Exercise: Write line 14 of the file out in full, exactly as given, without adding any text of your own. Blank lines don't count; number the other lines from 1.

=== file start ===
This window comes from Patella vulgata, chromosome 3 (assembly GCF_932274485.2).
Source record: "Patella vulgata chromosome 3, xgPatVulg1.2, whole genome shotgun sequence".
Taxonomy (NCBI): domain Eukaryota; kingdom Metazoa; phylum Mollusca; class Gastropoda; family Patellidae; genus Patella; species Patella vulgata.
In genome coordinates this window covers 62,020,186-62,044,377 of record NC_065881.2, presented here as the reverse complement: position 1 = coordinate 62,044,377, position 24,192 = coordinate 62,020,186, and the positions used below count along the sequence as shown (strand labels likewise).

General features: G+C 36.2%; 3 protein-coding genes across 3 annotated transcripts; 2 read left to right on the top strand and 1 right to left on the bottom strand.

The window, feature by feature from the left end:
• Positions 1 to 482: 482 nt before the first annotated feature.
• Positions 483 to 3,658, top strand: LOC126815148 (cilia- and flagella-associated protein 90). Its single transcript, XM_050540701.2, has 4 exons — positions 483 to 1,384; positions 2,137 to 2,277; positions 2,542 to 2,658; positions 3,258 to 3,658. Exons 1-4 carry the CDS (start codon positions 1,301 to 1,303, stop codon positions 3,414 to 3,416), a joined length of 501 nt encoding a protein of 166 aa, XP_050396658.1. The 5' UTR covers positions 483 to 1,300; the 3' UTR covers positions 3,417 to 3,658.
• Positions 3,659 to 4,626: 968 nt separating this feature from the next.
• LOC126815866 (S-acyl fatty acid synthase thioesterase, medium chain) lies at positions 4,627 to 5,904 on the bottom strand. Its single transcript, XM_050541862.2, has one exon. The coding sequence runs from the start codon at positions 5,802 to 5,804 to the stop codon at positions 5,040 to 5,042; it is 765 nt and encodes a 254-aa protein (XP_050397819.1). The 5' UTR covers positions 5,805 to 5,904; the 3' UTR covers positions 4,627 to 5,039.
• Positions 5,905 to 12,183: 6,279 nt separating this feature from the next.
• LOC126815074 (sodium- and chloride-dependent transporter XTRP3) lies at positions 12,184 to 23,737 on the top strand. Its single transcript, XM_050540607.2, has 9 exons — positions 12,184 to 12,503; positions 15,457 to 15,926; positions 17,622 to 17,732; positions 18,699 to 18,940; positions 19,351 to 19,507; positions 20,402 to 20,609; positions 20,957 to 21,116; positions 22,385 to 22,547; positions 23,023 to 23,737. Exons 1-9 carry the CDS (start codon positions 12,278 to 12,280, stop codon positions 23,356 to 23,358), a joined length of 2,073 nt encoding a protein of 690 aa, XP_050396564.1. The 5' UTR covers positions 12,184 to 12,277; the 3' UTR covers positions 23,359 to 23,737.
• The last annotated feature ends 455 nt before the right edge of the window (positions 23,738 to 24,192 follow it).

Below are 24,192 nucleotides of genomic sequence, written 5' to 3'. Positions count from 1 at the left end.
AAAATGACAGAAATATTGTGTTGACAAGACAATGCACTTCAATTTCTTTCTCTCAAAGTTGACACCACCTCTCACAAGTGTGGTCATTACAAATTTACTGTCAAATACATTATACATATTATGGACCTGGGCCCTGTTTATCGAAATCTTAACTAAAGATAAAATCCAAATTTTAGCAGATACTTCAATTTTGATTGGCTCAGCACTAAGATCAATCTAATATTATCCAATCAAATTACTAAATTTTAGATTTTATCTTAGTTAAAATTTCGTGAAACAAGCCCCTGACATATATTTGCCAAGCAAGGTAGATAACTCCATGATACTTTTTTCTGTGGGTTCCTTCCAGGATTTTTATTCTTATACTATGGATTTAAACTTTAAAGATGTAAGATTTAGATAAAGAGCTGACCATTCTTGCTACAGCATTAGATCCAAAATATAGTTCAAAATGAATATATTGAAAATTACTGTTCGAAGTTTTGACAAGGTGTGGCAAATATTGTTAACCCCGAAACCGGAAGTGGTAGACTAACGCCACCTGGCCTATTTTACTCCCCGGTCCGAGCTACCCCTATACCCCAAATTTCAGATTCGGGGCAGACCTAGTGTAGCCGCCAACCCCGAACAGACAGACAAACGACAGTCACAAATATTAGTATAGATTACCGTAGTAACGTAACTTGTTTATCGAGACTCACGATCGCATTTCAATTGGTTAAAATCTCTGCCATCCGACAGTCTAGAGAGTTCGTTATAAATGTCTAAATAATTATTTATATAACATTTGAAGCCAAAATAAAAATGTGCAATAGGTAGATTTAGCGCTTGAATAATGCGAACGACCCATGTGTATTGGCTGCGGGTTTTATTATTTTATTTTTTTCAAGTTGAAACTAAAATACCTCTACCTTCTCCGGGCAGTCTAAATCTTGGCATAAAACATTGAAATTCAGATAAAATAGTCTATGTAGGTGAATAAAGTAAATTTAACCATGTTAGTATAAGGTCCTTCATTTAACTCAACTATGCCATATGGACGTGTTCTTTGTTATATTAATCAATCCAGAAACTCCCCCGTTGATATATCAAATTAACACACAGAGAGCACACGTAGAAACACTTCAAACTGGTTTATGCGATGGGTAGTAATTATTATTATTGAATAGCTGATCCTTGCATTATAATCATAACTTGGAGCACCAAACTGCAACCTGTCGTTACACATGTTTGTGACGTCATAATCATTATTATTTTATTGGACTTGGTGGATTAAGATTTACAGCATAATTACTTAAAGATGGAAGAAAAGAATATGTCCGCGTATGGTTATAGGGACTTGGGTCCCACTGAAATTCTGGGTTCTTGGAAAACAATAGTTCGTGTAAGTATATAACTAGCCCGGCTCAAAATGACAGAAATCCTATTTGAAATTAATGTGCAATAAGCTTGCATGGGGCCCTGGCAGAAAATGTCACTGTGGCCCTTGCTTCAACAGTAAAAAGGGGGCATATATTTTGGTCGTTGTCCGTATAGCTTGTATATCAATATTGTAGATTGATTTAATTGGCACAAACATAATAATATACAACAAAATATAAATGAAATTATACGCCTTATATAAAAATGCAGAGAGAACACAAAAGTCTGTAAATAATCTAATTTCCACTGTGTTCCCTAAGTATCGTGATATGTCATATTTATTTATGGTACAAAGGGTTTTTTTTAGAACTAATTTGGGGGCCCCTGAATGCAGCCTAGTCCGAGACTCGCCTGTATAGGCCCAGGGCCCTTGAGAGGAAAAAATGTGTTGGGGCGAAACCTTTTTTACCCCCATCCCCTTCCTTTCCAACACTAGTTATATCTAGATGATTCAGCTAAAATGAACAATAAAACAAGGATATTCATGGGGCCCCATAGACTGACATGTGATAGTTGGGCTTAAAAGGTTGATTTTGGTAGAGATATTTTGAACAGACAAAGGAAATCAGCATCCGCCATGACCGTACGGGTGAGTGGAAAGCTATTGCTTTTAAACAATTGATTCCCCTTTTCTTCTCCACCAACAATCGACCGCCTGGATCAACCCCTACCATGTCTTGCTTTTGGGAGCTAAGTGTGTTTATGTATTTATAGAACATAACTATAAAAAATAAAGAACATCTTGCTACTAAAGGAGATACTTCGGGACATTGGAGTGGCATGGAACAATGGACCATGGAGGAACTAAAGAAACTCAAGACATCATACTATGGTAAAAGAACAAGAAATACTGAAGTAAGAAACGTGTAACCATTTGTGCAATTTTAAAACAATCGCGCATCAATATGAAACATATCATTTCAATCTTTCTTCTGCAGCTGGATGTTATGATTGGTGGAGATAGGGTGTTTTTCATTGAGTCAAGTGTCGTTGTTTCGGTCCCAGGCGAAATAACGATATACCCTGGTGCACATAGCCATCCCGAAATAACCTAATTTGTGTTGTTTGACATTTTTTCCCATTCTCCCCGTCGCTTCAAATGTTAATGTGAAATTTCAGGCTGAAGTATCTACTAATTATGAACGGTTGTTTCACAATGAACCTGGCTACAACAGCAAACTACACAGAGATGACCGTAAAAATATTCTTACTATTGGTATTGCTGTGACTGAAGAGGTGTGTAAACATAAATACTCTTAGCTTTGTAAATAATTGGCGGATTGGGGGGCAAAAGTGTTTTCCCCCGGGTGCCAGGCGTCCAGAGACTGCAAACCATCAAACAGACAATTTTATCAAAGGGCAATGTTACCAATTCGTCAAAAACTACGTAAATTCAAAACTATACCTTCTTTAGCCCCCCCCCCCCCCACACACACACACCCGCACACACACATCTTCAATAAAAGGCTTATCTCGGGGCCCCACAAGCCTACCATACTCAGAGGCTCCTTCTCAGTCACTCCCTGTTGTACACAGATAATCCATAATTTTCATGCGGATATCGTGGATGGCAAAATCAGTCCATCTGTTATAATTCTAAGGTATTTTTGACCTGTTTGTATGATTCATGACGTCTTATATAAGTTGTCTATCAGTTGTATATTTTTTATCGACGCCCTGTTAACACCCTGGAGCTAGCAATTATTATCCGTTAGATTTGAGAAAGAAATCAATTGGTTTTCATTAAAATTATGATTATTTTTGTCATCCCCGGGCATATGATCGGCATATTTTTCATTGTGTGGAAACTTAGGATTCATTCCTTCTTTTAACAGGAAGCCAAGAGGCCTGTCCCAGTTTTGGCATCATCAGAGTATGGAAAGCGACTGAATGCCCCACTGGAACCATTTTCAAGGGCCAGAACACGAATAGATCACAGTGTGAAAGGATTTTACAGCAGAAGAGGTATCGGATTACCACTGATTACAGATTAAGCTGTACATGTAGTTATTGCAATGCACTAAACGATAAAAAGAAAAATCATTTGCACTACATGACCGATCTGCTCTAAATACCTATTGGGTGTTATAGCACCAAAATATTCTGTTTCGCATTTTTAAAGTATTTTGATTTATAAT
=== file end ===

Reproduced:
Below are 24,192 nucleotides of genomic sequence, written 5' to 3'. Positions count from 1 at the left end.